|Kim, Tae Hyun|
Submitted to: Bioresource Technology
Publication Type: Peer Reviewed Journal
Publication Acceptance Date: October 11, 2007
Publication Date: January 14, 2008
Citation: Kim, T., Taylor, F., Hicks, K.B. 2008. Biothanol production from barley hull using SAA (soaking in aqueous ammonia) pretreatment. Bioresource Technology. 99:5694-5702. Interpretive Summary: Ethanol is a clean-burning supplement to gasoline that helps secure the nation’s supply of liquid transportation fuel. Ethanol can be produced from sugars using fermentation. Biomass such as wood and straw contains a kind of sugar that is hard to utilize because it is bound into a rigid and resistant structure. Conversion of biomass resources to ethanol can be achieved by fermentation only after an appropriate pretreatment to release the sugar. Ethanol production from barley hulls was studied in this report, using aqueous ammonia for pretreatment. Ammonia is a non-corrosive and non-polluting chemical, and it is easy to recover and reuse. When barley is used to make fuel ethanol, pretreatment of the hull releases more sugars, so more ethanol can be made from the same amount of barley. This will make the process more efficient and cost-effective, benefitting ethanol producers, farmers, transportation fuel consumers and taxpayers, especially on the East Coast.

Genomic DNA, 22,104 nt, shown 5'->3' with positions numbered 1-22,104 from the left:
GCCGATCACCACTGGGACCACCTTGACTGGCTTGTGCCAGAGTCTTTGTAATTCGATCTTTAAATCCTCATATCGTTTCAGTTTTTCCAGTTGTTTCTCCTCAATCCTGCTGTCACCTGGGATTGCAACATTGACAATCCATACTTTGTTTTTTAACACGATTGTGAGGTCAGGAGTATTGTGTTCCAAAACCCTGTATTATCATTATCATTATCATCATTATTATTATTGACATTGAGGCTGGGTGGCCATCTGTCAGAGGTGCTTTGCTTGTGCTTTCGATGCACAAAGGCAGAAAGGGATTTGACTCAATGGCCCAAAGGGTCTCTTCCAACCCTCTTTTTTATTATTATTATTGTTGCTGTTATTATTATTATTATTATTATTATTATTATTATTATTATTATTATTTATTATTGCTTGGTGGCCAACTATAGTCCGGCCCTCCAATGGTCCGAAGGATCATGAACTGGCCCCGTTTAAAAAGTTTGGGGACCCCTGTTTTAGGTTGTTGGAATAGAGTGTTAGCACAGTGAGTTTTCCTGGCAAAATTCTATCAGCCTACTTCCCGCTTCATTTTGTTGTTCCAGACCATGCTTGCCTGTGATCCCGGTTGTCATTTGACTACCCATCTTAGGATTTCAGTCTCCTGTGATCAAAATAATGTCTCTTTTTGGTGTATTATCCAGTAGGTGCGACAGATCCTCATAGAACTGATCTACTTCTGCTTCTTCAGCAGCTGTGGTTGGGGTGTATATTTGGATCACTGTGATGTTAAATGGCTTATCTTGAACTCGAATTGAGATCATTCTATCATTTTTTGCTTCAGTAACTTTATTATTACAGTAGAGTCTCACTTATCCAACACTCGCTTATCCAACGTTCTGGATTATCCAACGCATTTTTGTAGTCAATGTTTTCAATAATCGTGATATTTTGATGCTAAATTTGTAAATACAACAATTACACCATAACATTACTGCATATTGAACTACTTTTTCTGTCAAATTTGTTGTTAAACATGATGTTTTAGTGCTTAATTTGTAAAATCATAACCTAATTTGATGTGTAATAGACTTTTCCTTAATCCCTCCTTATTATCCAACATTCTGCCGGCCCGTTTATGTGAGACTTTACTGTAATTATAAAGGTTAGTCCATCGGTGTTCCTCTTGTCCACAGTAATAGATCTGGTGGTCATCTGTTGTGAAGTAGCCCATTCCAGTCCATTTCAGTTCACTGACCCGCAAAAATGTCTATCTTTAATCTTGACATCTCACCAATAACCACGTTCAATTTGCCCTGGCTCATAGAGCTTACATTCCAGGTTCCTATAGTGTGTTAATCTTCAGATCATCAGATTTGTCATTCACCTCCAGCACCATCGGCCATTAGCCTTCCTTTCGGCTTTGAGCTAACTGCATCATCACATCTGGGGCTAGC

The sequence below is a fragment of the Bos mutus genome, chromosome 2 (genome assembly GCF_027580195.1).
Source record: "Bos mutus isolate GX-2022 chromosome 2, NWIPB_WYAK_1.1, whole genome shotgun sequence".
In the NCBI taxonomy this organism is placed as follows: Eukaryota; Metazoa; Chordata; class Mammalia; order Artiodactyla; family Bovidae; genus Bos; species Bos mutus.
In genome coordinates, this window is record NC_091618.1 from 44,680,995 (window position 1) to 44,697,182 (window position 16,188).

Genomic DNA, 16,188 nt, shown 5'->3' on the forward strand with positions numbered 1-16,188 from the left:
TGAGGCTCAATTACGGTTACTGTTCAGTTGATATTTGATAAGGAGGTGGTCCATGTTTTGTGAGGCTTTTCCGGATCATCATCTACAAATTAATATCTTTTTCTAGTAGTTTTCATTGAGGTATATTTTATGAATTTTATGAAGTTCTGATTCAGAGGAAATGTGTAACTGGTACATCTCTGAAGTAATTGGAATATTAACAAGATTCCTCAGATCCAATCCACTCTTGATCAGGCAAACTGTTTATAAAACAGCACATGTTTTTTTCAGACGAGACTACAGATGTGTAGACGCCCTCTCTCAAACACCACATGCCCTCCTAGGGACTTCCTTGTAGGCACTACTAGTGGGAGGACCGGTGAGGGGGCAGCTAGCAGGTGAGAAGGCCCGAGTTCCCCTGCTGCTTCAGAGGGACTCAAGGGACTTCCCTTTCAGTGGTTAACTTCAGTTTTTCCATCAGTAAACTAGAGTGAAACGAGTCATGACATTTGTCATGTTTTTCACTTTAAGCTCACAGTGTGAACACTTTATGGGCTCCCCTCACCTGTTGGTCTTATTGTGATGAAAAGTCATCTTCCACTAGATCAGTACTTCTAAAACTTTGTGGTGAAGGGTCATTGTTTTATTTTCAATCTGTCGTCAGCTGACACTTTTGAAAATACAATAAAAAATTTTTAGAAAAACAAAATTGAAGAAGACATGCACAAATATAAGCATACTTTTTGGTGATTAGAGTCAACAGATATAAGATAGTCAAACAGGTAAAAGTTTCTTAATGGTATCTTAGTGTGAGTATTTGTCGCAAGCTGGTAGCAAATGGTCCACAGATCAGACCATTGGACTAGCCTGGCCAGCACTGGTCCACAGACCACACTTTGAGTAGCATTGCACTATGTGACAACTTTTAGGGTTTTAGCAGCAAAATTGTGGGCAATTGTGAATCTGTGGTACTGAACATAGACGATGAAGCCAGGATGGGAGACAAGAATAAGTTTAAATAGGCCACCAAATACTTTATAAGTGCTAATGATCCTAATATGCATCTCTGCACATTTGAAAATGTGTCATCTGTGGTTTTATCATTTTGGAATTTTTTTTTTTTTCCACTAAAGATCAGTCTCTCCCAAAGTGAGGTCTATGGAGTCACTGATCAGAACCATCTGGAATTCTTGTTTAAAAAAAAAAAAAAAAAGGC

Technical Abstract: Barley hull, a type of lignocellulosic biomass, was pretreated using aqueous ammonia to improve its enzymatic saccharification. Barley hull was soaked in 15-30 wt.% aqueous ammonia (SAA method) at 30-75'C for 1 day-11 weeks using a batch reactor. Under these conditions, SAA (soaking in aqueous ammonia) for 24-72 hours removed 50-66% of the original lignin from the solids while it retained 65-76% of the xylan without any glucan loss. The optimum pretreatment conditions were 75 degrees C, 48 h, 15 wt.% aqueous ammonia and 1:12 of solid:liquid ratio resulting in saccharification yields of 83% for glucan and 63% for xylan with 15 FPU /g-glucan enzyme loading. Utilization of these pretreated solids for simultaneous saccharification and fermentation of ethanol is feasible since SAA retains all the cellulose and lots of hemicellulose in the solid yet it removes the lignin, which is an inhibitor and toxic component for enzymes and fermentative microorganisms. In order to compare the SAA chemical pretreatment with mechanical milling pretreatment, we processed barley hulls with a SUPRATON mechanical mill for 15-60 minutes at 8000 rpm. However, its enzymatic saccharification results for glucan were only 22-27% and 19-24% with 30 and 15 FPU/g-glucan enzyme loading, respectively, which were significantly less promising than SAA pretreatment.